17 January 2009

Eliminating Externality

I found this Sebastian Roedl paper while looking through some old e-mails. It's a response to McDowell's "Hegel's Idealism as a Radicalization of Kant" (now available in "Having the World in View"); the first footnote in McDowell's paper refers to a response by Roedl from when the paper appeared in English, and that's what this is.

It's good. I really don't have anything to add to it; just go and read it. It's only 14 pages.

The last part has Roedl working out in more detail how the Critique of Pure Reason's categories turn into the Science of Logic's categories, once one eliminates a problematic part of the intuition/concept dualism. The example is a fairly standard one for the from-Kant-to-Hegel genre -- it's a Hegelian treatment of the first Antinomy -- but Roedl's presentation is one of the nicer versions I've encountered. Roedl also looks at why Hegel doesn't have a Kantian architectonic, which isn't a topic I can recall seeing explicitly treated of before. It was nice to see the details of that laid out.

Roedl also disagrees with McDowell's reading of the structure of the Transcendental Deduction; that particular topic is one I'd need to do more work on to judge concerning it. Roedl's reconstruction looks more like what's actually going on in Kant's text, from what I recall of it, but I'd have to go through the Deduction with McDowell's version in mind to really decide the matter.

In any case, Roedl seems to me to be entirely right in saying that Mind and World isn't really concerned with trying to be a "simple route" from the first Critique to Hegelianism, nor is it trying to be another version of the Transcendental Deduction (contra the last footnote in McDowell's paper). In the responses in "Reading McDowell" McDowell made it pretty clear that he wanted to avoid having to give a Transcendental Deduction a la Kant, and that avoiding this obligation was one of the goals of Mind and World. And while McDowell certainly intended Mind and World to be a bridge to Hegel in many respects, calling the book a "simple" version of what Hegel does in the Science of Logic is just disingenuous. The Science of Logic is concerned with a good deal more than just correcting Kant's idealism. Mind and World is a much more modest work. Which of course is no criticism of it; McDowell's rhetoric simply got away from him, I think.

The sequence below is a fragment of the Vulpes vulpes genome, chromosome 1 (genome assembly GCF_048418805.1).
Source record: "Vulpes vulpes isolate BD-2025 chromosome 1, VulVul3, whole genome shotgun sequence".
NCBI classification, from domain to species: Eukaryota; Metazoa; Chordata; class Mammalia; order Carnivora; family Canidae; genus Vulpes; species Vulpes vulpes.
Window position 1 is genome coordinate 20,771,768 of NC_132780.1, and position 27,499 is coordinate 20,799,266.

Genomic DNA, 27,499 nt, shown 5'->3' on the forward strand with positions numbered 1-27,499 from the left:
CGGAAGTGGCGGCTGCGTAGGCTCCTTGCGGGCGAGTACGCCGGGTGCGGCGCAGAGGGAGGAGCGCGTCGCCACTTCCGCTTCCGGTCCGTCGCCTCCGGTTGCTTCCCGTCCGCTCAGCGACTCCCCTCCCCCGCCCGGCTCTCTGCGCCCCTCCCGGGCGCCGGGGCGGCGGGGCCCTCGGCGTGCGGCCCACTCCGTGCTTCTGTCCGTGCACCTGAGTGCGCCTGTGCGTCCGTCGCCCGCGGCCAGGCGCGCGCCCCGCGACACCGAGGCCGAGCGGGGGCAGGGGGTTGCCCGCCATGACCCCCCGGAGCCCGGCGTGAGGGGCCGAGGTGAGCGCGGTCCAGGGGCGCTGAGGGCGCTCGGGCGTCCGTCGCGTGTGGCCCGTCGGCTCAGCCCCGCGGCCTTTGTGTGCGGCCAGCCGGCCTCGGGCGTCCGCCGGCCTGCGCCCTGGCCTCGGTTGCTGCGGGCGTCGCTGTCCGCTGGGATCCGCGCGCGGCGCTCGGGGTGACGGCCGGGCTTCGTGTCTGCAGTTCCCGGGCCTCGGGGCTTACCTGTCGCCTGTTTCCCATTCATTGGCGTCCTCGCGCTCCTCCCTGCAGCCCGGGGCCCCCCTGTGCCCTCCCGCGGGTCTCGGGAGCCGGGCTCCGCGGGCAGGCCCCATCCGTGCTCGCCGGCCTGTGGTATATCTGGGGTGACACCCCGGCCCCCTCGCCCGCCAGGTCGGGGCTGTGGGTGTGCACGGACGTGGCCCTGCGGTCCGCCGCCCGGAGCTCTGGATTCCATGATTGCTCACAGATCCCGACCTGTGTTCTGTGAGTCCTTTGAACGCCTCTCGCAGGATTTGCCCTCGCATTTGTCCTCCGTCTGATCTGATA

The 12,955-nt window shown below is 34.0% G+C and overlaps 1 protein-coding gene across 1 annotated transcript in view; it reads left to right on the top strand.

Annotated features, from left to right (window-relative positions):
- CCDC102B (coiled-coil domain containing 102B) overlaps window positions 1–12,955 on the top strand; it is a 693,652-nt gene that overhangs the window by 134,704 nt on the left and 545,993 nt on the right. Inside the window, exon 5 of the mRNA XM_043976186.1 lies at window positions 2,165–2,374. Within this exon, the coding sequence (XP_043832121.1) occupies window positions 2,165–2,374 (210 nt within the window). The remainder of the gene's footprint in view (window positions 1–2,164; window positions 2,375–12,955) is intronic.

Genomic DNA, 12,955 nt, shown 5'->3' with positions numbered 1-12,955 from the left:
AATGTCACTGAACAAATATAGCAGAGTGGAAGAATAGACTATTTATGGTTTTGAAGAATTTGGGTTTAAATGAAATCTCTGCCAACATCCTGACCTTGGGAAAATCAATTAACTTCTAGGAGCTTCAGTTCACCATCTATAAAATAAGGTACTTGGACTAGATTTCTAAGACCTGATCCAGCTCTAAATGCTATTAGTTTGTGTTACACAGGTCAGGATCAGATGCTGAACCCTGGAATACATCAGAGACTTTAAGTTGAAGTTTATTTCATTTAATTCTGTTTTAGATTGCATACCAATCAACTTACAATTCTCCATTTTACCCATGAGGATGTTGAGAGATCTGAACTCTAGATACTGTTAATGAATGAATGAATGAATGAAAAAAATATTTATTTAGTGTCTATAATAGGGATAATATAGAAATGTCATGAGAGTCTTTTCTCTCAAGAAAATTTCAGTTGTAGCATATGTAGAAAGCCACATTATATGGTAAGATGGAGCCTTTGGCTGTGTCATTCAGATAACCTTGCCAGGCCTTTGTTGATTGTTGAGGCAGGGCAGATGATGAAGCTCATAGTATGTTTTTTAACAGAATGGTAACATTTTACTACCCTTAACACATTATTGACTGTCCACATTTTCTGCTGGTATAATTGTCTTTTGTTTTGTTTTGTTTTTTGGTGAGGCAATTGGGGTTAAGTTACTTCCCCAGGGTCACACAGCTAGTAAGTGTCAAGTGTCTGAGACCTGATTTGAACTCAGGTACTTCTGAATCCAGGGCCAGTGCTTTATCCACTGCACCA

Tom said...

Thanks for this -- it's dense but juicy. Like you I think it may help to reread it with a copy of the first Critique in hand.

J said...

Ah looks interesting. On the other hand, some consumers of the Kantian klassic encounter problems even before the deduction or antinomies. Like that wacky section where Herr Doktor K insists on the a priori nature of causality, and thus of classical physics itself. So like "every event has a cause": known, even before baby-dan sees the light of day?? Imprinted in his synthetic a priori, like (as are categories and forms of intuition as well?). One can perhaps avoid that issue by "cognitivizing" the First Critique: but that's not what IK intended.

Hume would have sliced that prussian liberal freak the F. up, and his Hegel bastards as well.

G. Anthony said...

as far as i know, the concepts of classical newtonian physics are empirical and hence not categories on kant's view (though he was a hewtonian about physics). also, the categories are not innate on kant's view, and so not known literally (i.e., temporally) prior to experience. the priority of categories is justificatory, not temporal. kant may have been a freak and the hegelians bastards. but i don't know. :)

J said...

kant's view (though he was a newtonian about physics).

Newton held that time, space, and motion were absolute and objective; for that matter, he confirmed his theories with a great deal of empirical evidence-- and correlated that evidence with his mathematical formulas. Gravity and inertia however unsexy quite an improvement over the usual quasi-thomistic/aristotelian dynamics.

Kant may claim to be defending Newtonian mechanics, but he begins the Critique of pure reason by asserting space and time are subjective forms of intuition, that causality can be known a priori (hah), that some unobserved entity he calls the synthetic a priori exists, and posits unknowable noumena (one of his greatest faux-pas's said Schoepenhauer).

Moreover, apart from a few concepts (the aforementioned) Kant relies upon Aristotle a great deal: the categories nearly verbatim, as well as the term logic.

That's not to reject the First Critique, but he's really as much proto-cognitivist (how does thinking function? what is the relation between sensation, and perception/understanding etc) as "philosopher." For that matter, he can't shake the idea of a transcendent lutheran soul--even though he seems tempted. The nearly sublime generalization of the 3rd antinomy: that's Kant's bipolar brain speaking.